Labor Groups, Business Seek Immigration Law Overhaul

Protesters in Los Angeles last month object to the largest immigration search ever, conducted at Swift &  Co. plants in six states and resulting in 1,282 arrests. The search helped prompt business advocates to join with a labor union and others to push Congress to pass new immigration legislation.
Protesters in Los Angeles last month object to the largest immigration search ever, conducted at Swift & Co. plants in six states and resulting in 1,282 arrests. The search helped prompt business advocates to join with a labor union and others to push Congress to pass new immigration legislation. (By David Mcnew -- Getty Images)
By Krissah Williams
Washington Post Staff Writer
Saturday, January 20, 2007

Worried that surprise raids are driving away workers who are their lifeblood, businesses are pooling their money and joining unusually broad alliances that include labor unions and civil rights groups to push Congress to overhaul the nation's immigration laws.

The coalition Alliance for Immigration Reform 2007 announced its formation this week, placing the force of the U.S. Chamber of Commerce, Service Employees International Union and the nation's largest Hispanic civil rights group behind a unified lobbying effort to get a law passed before the politics of the 2008 presidential campaign make a compromise on the contentious issue unworkable.

Pressure has been building on employers and labor as the Immigration and Customs Enforcement agency becomes more active. Last month, its agents raided Swift & Co., a participant in a government pilot program that runs Social Security numbers through a federal database. The raids sent hundreds of undocumented immigrants to detention centers and jolted business groups.

"It proved that the current system doesn't work . . . and is failing everybody," R. Bruce Josten, executive vice president of the chamber, said during a conference call Thursday.

Business groups paint a dire picture of a U.S. economy without the country's estimated 12 million illegal immigrants. The National Restaurant Association says jobs in food service are growing one and a half times as fast as the U.S. labor force. And the construction industry needs 250,000 new workers per year to replace its aging workforce, according to Associated Builders and Contractors.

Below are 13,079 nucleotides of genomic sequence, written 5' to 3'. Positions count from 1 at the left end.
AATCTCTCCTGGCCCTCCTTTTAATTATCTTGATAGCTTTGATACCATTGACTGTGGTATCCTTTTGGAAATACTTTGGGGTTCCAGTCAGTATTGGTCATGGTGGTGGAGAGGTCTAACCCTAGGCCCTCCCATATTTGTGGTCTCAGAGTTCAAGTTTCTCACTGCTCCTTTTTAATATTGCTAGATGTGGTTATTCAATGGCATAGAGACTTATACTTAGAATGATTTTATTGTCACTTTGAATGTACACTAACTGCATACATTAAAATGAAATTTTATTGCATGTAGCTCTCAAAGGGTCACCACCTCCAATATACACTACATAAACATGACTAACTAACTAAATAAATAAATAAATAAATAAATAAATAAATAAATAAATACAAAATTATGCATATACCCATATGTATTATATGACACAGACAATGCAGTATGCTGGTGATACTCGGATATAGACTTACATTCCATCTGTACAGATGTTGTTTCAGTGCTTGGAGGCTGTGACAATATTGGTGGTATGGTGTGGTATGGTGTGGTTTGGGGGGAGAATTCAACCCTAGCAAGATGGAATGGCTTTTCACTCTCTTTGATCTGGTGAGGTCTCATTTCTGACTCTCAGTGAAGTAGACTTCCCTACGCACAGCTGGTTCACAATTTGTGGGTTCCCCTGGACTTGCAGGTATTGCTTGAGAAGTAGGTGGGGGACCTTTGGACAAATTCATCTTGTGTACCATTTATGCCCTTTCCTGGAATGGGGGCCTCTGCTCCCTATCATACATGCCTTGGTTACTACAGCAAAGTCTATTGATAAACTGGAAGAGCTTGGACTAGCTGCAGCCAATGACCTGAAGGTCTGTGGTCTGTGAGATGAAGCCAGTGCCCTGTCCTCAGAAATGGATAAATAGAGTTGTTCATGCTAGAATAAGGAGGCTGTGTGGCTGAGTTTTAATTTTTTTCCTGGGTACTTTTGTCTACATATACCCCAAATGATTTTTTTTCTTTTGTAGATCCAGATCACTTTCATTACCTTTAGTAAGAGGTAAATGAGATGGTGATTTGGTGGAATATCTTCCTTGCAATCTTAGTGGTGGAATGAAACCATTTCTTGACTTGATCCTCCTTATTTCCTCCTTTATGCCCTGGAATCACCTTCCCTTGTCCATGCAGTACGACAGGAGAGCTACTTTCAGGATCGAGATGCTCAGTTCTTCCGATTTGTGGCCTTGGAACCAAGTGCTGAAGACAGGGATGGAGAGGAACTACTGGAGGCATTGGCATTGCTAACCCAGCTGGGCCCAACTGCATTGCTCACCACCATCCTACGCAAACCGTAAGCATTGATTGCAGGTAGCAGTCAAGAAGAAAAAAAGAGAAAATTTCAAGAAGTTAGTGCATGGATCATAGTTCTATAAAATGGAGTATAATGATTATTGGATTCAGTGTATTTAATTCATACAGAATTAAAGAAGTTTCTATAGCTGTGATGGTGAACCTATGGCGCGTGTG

Proponents of a plan to legalize undocumented workers say this year offers an important window. President Bush and the Democratic-controlled Congress have called immigration reform a priority, and the coalition considers a Senate bill last year that provided a path to citizenship for undocumented workers a blueprint for the policy. That legislation stalled in November when the House and Senate could not hash out a compromise.

The table is now set, said Cecilia Muñoz, vice president of the National Council of La Raza, a Latino civil rights group. "Over the course of the last year the policy ideas have really come into focus."

To hold the marriage of business and labor and right- and left-leaning politics together, the coalition's ideal bill would include both a path to citizenship for illegal immigrants already here and more visas for temporary workers, said Douglas G. Rivlin, spokesman for the National Immigration Forum, which is a member of the alliance.

The coalition splinters on the details. Labor unions advocate a new kind of visa that would not make the immigration status of temporary workers dependent upon their employers. Business groups want the visa program to be as simple as possible.

In opposition are groups such as the Minutemen, which raised nearly $1 million for its political action committee last year, according to the Center for Responsive Politics. The money was used primarily to back candidates who support building physical barriers to illegal immigration and deporting those who are here illegally.

Several of the candidates that the group supported, including Arizona Republican Randy Graf, lost in November, and the Republican Party in general ceded a large share of the Hispanic vote, a signal to some that tough enforcement policies are not politically popular. The Alliance for Immigration Reform said it has a significant budget and will marshal the coalition's resources to push its message.

"We can keep the heat on the back of the neck of the leadership to get this thing done," the chamber's Josten said.

Congress has not yet begun formally negotiating immigration legislation. Alliance members estimate they will need 70 to 80 percent of the Democrats and 30 to 50 percent of the Republicans in both chambers to get a law passed.

"This is not a Democratic slam dunk, and it's not a Bush slam dunk," Rivlin said. "It's going to take a lot of working together to get things done."


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